February / March #68 : License to ddI - by Denny Lee

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Table of Contents

A Daily Affirmation

Feed Your Head

TO: President George Bush

Puppet Masters

License to ddI

Longtime Companions: Tips For Two

You Sexy Thing

Indiana Jonesing

The Hanging CHAT

A Play In the Life

You Schmooze, You Lose

I Want My HIV

Speak Out

Once and Again


Redemption Song

Art from the Heart

S.O.S: Mouth Off

Zen at Work



Suck It Up

Comfort Zone

His M.O. is Her N-0

Sean's Trough Luck

Soul Survivors

Dyke Strike

A Rage to Age

Blood Brothers


02.16.90 Radiant Baby


Total Discord

Choosing Our Religion

Dogma & Devotion

The Brain Drain

Liver Lovers

Most Popular Lessons

The HIV Life Cycle


Herpes Simplex Virus

Syphilis & Neurosyphilis

Treatments for Opportunistic Infections (OIs)

What is AIDS & HIV?

Hepatitis & HIV

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February / March 2001

License to ddI

by Denny Lee

The anti-HIV drug ddI -- didanosine, sold as Videx -- faces a watershed in October when its 10-year license expires, and not only maker Bristol-Myers Squibb (BMS) but all of Big Pharma is anxiously tracking this to see which way the wind blows. In one corner we have BMS, which wants to extend its rights to manufacture and ensure that its second-biggest-selling AIDS drug (its cash cow is d4T, or Zerit) will remain the company's exclusive property. In the other corner we have activists, who charge that the license should be allowed to expire so that cheaper, generic versions can be marketed without fear of trade sanctions.

Like its older brother AZT, ddI was invented by government researchers. But while the National Institutes of Health (NIH) holds the patent for ddI, it needed a company's capital to bring the drug to market. So in an October 1991 agreement, BMS was given a decade exclusive to sell the product worldwide, and ddI hit the shelves.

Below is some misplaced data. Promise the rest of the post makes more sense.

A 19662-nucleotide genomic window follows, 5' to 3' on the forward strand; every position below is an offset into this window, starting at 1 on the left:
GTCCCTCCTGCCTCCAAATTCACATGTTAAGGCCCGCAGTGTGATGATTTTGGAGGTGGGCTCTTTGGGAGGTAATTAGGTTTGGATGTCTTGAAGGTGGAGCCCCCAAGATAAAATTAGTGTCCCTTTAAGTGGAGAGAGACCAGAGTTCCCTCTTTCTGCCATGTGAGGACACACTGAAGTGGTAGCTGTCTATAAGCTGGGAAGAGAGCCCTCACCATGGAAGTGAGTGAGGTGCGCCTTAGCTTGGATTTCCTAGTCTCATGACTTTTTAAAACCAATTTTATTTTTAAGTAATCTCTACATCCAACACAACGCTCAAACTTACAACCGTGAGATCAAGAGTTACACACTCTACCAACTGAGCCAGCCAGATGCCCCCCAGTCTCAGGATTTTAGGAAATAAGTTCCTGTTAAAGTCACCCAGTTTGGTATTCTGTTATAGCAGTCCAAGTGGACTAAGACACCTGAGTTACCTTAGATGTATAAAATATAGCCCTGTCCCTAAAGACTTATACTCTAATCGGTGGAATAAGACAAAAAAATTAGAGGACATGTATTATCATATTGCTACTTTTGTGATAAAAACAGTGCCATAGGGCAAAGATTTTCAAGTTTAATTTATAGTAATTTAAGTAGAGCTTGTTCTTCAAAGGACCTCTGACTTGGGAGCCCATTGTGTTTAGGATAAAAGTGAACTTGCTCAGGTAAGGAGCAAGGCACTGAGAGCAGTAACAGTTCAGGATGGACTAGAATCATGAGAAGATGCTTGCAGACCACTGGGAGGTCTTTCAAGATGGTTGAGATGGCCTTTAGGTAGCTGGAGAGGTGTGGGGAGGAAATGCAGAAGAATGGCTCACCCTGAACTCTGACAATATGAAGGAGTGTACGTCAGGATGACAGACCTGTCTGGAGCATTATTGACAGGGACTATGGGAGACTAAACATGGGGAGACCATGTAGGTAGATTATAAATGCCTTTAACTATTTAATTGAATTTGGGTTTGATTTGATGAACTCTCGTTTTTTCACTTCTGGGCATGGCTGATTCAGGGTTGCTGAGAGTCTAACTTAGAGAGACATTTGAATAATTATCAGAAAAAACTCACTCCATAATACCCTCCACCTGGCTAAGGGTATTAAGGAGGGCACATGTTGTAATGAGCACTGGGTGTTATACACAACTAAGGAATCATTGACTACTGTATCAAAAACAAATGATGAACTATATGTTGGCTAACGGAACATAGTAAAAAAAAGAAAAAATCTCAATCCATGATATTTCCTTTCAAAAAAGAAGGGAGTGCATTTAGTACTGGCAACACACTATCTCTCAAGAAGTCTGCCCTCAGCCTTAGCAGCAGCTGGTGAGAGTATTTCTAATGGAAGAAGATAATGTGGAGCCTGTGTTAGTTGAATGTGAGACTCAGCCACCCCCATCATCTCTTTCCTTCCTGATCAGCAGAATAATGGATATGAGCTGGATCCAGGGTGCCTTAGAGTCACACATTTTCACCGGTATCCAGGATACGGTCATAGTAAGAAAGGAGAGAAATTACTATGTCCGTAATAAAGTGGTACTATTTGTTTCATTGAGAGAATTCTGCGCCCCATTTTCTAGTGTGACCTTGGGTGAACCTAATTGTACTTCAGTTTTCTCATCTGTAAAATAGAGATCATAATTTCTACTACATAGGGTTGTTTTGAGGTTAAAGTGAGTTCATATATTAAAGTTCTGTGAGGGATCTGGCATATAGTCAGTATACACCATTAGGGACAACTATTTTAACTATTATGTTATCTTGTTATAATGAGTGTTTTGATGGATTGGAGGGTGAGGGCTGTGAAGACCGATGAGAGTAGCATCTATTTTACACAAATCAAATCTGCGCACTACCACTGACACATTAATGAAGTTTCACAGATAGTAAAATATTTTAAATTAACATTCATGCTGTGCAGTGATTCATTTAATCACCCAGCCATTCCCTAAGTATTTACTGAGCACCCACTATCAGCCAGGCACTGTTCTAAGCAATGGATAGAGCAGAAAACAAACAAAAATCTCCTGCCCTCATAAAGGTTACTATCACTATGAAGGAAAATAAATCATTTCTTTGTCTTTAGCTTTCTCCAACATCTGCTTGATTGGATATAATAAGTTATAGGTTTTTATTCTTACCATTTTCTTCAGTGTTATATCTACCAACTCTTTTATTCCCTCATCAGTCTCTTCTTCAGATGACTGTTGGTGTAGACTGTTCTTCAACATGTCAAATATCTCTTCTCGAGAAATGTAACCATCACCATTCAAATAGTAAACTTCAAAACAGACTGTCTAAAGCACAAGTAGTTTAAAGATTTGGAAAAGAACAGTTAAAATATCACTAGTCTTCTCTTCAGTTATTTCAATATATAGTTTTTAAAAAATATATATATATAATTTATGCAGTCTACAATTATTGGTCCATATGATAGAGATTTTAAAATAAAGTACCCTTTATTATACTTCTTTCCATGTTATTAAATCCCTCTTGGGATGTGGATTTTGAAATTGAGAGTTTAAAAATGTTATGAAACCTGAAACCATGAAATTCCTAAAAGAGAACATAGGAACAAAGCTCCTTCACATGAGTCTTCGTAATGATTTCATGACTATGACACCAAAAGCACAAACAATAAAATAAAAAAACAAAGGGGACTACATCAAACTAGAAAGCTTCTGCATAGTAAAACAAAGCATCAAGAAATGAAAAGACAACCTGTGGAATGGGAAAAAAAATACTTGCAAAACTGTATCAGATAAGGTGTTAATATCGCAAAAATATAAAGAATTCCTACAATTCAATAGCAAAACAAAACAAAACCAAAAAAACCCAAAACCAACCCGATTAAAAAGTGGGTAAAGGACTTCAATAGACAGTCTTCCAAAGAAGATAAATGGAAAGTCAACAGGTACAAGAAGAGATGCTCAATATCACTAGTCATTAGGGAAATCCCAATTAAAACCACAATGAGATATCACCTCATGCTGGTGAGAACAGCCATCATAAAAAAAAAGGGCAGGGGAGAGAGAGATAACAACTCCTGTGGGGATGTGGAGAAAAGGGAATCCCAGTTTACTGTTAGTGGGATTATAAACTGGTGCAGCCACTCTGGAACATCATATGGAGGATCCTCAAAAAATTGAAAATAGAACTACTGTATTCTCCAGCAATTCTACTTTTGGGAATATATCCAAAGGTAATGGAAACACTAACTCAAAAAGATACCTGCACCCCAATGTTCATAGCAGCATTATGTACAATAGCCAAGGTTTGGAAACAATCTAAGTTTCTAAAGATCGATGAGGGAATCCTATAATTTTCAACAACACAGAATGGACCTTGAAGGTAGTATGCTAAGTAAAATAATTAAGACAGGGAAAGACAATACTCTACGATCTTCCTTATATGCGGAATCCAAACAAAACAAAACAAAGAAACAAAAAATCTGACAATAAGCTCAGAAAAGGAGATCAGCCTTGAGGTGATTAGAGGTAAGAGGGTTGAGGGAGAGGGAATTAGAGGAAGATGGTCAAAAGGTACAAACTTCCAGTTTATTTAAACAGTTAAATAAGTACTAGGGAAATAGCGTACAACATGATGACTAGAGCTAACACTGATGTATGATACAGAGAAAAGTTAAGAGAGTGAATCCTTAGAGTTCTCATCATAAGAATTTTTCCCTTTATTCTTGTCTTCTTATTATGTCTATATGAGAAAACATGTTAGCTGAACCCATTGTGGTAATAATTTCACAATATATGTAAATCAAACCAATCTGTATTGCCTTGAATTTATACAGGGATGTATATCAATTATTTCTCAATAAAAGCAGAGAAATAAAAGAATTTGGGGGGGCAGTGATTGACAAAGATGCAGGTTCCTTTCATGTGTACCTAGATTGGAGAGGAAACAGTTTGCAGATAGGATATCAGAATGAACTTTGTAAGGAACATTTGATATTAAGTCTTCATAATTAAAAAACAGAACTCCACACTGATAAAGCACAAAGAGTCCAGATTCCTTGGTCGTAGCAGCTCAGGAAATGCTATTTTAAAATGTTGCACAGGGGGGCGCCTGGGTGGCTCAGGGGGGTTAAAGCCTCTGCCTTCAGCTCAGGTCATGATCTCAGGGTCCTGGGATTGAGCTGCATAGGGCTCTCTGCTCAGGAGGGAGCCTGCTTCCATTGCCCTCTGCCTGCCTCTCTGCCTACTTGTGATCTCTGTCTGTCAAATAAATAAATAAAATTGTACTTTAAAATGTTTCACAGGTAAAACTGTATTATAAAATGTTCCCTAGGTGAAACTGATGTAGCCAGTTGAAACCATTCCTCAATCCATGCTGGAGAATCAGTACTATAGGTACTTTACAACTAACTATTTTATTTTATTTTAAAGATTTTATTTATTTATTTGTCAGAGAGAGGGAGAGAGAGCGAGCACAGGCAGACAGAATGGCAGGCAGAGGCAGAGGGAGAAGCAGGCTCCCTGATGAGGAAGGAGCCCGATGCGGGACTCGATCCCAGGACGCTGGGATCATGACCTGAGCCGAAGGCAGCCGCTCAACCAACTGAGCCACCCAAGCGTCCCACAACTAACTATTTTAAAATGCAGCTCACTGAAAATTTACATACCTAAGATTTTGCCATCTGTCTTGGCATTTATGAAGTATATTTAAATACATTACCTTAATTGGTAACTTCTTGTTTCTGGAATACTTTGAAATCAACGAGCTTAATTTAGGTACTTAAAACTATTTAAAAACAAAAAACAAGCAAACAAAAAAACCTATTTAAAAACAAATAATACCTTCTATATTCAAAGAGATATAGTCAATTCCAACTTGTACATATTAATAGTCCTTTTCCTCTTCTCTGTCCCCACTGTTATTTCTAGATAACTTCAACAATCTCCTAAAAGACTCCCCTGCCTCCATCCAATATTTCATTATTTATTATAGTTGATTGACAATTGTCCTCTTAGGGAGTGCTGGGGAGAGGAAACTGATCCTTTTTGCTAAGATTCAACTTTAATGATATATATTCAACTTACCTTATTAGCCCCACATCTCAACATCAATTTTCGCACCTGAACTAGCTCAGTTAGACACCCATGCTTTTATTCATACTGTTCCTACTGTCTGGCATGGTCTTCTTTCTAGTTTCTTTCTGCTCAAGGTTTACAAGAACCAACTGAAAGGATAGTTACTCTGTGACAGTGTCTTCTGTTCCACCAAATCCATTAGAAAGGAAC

A cornerstone of many anti-HIV combos, ddI had global sales totaling $205 million in 1999, as compared to d4T's $635 million. (A year's ddI supply costs about $2,800, or $7.70 a day.) "DdI is one of our most significant products, and we'll do everything to protect it," said John Kouten, BMS's associate director of public affairs, adding: "Providing ddI to patients is our priority."

An official at the NIH's Office of Technology Transfer, the department that licenses such drugs, would not comment on how the decision will be reached, except to say, "We will consider and evaluate any request by the company to extend the terms of the license." But even if the NIH rips up the agreement, the matter is complicated by subsequent patents secured by BMS for specific formulations, including a more expensive, easier-to-take, once-daily capsule approved by the Food and Drug Administration (FDA) late last year. Patents on brand-name drugs typically last 20 years.

Still, advocates are pressuring the NIH to let the license lapse. "The gravy train should stop," said Jamie Love, director of the Nader-founded Consumer Project on Technology. "BMS invested very little in developing ddI and have benefited very much." Others argue that the FDA should use its limited regulatory power to press BMS into slashing the price of its AIDS meds in developing countries. Meanwhile, such nations as Thailand and Brazil have been manufacturing a generic ddI powder at a cost of about $1.50 per day.

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